I own two genuinely spectacular vintage manual focus Nikon lenses: the 200mm f/2.0 and the 400mm f/3.5. Both are capable of incredible imaging, since both were made during an era of craftsmanship in photographic manufacturing unmatched by any today.
I don’t use these lenses as often as I think I should, and the reason is simple: they don’t have autofocus. I shoot a lot of sports, and autofocus, especially the very precise and fast autofocus in my Nikon D2H cameras, is a problem solver. Select the center sensor as your starting point and bam! Instant focus.
With these two manual focus gems, though, I am the focus mechanism, and I take a little pride in the notion that after 15 years of using autofocus, I can still focus, shoot, and chew gum at the same time.
There are a lot of techniques for managing focus manually, but the main means are follow focus, which, like it sounds, is where you follow the action and focus continually as it moves, and pre-focus, where you try to predict where the action will happen and set your focus to that point.
Both have advantages, and both have drawbacks. If you have a pretty good eye and decent hand-eye coordination, follow-focus keeps pace with what’s happening on the field, whether it’s a runner storming down the baseline in baseball, or a basketball forward driving to the goal.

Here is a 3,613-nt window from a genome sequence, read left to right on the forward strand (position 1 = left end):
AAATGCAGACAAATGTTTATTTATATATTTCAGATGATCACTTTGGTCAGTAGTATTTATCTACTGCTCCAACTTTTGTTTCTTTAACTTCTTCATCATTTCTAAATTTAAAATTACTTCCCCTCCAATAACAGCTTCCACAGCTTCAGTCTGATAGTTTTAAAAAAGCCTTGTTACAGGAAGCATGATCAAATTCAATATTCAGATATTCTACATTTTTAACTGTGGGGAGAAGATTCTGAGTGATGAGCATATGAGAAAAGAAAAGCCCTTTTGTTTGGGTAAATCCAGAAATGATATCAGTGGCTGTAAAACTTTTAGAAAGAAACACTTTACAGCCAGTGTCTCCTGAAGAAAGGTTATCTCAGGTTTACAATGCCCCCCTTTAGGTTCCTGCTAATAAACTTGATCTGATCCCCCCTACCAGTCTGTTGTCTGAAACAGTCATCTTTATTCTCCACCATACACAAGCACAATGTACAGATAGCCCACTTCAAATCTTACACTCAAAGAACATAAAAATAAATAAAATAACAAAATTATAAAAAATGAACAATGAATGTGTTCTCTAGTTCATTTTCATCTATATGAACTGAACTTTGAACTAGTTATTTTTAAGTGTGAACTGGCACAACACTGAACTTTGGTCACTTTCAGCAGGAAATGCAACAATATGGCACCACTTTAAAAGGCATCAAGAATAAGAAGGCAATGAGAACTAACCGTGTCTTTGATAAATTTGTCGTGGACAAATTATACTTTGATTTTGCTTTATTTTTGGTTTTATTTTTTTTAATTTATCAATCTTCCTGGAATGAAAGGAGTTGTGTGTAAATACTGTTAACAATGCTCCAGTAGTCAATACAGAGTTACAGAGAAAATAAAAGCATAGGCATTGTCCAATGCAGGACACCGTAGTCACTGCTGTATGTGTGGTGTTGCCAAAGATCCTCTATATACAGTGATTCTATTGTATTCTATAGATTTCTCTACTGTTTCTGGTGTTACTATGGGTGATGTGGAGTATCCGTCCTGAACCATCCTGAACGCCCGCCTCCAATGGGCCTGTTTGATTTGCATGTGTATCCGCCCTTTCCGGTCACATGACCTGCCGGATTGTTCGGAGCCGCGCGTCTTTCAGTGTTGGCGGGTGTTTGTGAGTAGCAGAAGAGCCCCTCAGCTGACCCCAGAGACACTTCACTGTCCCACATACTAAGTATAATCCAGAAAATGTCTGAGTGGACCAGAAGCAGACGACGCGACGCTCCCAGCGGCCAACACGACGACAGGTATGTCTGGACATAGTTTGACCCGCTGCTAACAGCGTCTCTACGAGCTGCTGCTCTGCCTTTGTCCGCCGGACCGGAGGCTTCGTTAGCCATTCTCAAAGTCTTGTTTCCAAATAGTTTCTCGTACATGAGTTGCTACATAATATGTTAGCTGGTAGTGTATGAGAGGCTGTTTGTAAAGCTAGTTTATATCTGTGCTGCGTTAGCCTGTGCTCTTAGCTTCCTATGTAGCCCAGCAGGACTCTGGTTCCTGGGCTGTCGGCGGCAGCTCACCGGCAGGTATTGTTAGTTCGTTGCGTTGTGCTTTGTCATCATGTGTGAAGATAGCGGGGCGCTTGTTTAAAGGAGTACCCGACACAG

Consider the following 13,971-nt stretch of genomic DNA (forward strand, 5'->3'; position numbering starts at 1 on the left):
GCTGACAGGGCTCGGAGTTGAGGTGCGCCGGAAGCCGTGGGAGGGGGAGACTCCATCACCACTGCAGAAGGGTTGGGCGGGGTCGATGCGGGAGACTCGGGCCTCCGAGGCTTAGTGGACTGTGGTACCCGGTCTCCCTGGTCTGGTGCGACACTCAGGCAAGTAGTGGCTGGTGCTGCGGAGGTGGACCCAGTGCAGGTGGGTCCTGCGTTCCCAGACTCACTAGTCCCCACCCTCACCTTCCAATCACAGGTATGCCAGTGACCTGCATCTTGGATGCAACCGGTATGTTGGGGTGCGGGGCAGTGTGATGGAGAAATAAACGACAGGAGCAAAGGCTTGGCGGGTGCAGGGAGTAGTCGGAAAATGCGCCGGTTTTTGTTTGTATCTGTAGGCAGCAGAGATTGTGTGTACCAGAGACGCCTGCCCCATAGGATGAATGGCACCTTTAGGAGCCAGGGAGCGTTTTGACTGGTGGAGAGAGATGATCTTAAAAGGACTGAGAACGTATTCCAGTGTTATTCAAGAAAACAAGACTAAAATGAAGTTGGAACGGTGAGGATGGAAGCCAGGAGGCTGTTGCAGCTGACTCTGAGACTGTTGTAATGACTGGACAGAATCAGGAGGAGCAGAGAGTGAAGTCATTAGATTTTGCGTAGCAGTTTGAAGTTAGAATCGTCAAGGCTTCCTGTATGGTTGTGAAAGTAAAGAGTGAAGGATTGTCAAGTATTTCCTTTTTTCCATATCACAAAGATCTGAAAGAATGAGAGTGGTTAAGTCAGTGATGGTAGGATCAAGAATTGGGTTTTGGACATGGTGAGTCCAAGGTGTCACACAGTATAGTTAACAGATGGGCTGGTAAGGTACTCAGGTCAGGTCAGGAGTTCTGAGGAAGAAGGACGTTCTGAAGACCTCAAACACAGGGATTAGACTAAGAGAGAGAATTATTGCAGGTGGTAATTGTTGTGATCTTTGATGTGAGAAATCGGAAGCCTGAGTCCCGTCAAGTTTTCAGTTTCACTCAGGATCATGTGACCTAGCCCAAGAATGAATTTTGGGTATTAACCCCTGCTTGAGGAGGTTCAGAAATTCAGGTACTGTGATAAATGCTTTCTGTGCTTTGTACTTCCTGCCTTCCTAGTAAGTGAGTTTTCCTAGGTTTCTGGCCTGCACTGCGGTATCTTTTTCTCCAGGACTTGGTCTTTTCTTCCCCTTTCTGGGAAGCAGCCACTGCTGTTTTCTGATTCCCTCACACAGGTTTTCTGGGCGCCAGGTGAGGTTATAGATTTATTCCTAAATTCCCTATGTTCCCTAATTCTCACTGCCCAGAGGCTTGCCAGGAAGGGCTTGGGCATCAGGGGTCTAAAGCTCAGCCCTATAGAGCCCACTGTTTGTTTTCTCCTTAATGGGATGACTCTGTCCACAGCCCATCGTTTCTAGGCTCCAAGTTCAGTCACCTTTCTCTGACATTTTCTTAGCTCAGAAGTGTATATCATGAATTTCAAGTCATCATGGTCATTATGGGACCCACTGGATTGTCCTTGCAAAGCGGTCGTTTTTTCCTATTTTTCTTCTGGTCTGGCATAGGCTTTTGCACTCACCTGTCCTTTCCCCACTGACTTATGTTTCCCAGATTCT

Pre-focus works really well for sports in which players start or stop at a specific location. For example, all batters in baseball start in the batter’s box, and all basketball action ends up in the vicinity of the basket. Pre-focusing on areas like that can produce very impressive results.
A friend of mine in the Houston area sometimes shoot Houston Rockets basketball, and prior to the game he mounts a camera behind the glass of the backboard on the court. He pre-focuses his lens on an area just in front of the edge of the basket, since allowing the autofocus to operate while he is away from his camera would be unreliable. He then shoots with the camera using a remote release.
Most of the time when I pre-focus I remain ready to follow focus. For example: I will be pre-focused on home plate in anticipation of a runner scoring, aware that the throw might get away from the catcher and allow the other runner to take third base.
Like everything else in photography, manual focusing takes a lot of practice. Many younger photographers might think of it as a dead art, but as long as I want to be able to shoot with some of history’s greatest older lenses, I am keeping my skills, and therefore my photos, sharp.